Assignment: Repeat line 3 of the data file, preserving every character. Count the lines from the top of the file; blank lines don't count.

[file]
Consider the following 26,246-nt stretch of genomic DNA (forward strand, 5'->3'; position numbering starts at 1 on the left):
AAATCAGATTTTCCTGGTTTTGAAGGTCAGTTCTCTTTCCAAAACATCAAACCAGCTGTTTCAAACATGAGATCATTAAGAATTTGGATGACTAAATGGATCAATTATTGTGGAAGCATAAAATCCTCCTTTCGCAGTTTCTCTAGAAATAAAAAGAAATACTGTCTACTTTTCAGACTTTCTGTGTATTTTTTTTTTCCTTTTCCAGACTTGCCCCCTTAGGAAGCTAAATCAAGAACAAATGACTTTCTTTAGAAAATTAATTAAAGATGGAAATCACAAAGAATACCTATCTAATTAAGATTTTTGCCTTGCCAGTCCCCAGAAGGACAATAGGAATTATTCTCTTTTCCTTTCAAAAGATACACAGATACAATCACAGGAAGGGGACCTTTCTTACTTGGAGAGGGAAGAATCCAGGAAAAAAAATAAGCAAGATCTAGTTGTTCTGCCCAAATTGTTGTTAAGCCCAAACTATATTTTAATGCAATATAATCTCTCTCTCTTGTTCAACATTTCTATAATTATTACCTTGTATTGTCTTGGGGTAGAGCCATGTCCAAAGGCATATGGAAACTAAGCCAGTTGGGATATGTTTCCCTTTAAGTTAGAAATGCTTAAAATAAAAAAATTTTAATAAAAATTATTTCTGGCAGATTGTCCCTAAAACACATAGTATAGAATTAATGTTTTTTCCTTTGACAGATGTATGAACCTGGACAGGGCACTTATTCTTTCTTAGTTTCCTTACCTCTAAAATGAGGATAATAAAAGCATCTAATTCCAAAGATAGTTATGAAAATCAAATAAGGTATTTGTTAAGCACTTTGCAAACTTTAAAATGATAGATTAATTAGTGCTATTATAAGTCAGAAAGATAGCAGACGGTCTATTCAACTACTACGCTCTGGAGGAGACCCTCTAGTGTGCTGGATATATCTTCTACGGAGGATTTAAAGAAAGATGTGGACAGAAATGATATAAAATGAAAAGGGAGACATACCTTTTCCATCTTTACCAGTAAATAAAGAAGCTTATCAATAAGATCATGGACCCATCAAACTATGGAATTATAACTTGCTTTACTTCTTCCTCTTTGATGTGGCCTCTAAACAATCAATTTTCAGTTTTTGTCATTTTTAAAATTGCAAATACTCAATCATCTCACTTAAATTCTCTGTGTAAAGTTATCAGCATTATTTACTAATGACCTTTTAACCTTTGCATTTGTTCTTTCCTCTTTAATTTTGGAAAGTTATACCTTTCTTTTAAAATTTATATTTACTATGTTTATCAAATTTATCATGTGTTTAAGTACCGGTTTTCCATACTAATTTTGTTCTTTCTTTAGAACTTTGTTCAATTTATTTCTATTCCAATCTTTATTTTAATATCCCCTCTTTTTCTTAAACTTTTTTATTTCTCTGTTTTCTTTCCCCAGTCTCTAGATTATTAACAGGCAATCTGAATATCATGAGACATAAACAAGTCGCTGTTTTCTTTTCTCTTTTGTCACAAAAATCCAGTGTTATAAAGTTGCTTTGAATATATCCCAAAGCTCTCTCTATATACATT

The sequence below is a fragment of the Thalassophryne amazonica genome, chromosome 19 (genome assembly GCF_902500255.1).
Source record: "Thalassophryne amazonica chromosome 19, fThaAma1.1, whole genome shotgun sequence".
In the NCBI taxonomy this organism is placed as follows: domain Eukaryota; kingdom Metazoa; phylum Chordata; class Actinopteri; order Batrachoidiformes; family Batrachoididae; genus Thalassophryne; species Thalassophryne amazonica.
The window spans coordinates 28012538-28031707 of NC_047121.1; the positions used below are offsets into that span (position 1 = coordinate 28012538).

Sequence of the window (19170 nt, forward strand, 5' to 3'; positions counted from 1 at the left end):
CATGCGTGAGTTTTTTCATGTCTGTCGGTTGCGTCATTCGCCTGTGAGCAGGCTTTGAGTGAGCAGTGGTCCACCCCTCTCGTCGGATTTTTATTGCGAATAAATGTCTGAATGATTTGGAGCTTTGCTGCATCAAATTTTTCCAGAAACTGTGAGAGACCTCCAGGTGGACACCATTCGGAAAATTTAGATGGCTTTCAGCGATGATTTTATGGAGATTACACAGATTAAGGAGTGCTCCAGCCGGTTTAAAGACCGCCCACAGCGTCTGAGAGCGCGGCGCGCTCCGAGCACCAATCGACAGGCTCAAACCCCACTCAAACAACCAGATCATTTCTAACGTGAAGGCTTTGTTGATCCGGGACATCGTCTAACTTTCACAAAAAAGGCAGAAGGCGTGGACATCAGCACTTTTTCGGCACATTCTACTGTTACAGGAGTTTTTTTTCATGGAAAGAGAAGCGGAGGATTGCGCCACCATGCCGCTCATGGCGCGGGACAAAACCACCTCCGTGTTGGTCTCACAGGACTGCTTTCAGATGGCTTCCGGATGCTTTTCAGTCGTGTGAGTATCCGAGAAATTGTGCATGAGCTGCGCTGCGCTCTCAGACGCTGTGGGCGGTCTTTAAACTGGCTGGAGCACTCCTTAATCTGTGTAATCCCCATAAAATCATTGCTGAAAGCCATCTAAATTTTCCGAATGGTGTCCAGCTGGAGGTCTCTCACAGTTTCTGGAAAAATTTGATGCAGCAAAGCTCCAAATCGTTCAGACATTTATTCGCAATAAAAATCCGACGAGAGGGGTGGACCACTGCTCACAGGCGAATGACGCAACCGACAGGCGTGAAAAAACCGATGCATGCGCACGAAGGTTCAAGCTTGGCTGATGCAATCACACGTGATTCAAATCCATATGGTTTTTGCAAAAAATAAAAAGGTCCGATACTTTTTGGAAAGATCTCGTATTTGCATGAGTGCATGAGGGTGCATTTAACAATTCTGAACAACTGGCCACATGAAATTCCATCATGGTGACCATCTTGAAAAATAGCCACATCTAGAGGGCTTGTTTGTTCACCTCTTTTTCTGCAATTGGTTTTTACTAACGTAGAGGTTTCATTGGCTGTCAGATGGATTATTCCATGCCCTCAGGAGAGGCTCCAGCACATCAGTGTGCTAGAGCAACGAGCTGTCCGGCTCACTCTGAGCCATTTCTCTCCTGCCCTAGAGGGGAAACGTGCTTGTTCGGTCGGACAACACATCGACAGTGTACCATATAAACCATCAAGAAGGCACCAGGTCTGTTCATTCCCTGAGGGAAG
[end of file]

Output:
The sequence below is a fragment of the Thalassophryne amazonica genome, chromosome 19 (genome assembly GCF_902500255.1).